Payer-development coaches are obsessed with finding new drills, but in reality, the greatest drill in the world has already been discovered. It is the only drill where players can practice every single shot in the game, every strategy, every footwork pattern and every mental skill. In addition, it is the only drill that truly prepares you for tournament play. Unfortunately, it is also the one drill that we are using less and less every day.
The drill is called: “Playing Sets.”
With the right attitude, set play allows anyone to target any area of the game in the exact setting that one will find in competition. What could be better?
Would it not be much better to work on consistency or on attacking the net or on shots variation or on angles or on returns, or, or, or, ….in actual game situations? Practices would be so much more intense and complete. Isn’t it much better to study the material that you will actually see on the test?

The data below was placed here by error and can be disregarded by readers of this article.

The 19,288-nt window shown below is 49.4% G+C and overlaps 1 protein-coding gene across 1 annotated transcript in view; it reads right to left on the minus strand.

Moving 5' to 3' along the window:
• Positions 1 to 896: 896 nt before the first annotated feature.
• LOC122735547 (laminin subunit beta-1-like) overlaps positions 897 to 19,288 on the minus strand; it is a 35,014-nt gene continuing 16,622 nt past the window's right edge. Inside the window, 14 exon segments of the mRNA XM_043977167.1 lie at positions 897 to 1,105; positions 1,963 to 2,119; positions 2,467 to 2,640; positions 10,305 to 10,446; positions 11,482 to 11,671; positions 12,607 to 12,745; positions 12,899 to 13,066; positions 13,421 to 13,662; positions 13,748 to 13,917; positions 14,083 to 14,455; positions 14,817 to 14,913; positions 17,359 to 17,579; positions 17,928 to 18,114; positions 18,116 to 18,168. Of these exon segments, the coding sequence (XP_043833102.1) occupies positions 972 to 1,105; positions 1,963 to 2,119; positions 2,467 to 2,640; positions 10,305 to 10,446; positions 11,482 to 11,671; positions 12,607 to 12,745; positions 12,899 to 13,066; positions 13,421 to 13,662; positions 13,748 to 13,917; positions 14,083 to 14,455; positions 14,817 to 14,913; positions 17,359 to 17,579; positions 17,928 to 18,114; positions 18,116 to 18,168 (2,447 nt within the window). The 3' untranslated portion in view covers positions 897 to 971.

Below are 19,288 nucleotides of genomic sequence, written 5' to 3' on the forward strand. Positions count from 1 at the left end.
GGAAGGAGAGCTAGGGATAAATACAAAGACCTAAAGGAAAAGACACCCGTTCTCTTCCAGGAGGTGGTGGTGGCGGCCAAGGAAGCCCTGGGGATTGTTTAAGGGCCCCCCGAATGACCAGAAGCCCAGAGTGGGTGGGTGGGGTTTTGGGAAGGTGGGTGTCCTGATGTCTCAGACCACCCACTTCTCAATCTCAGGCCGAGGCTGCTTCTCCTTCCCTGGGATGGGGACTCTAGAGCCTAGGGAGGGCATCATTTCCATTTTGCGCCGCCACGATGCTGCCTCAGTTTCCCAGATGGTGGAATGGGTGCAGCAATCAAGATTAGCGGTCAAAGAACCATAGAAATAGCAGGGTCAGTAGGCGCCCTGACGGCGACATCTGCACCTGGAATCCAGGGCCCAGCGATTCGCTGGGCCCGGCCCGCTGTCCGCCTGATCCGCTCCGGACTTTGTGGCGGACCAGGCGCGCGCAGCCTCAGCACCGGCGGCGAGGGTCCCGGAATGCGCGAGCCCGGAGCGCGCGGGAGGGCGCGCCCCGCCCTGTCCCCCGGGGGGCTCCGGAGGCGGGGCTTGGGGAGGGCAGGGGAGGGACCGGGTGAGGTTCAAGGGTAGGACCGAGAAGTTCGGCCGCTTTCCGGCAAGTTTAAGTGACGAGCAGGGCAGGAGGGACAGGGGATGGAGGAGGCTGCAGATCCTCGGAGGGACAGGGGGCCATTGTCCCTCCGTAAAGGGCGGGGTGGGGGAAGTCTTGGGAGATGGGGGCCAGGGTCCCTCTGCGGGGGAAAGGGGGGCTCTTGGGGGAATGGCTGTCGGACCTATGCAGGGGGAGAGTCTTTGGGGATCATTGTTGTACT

Unfortunately, tennis training has been “professionalized” to such an extent that drills have become the cornerstone of every practice session. Sometimes it seems to me that we are so busy working on specific segments of the game that we forget the big picture. Young players do not play matches outside the lesson and lessons are usually not set up to let players play sets, so when do players actually learn to play? Isn’t that the goal?
Of course, repetition of specific skills and situations has its place in modern training but it should complement actual play and not the other way around. The logical progression is to play, evaluate and practice weaknesses, then repeat. Instead, the normal progression seems to be practice, practice, practice, practice, play, evaluate, practice, practice, practice, etc.
I challenge you to take a look at your program and calculate the percentage of time spent playing sets. I can almost guarantee that it is not enough.
To learn to play…you have to play! Stop searching for the miracle drill, you already know it, you just have to use it.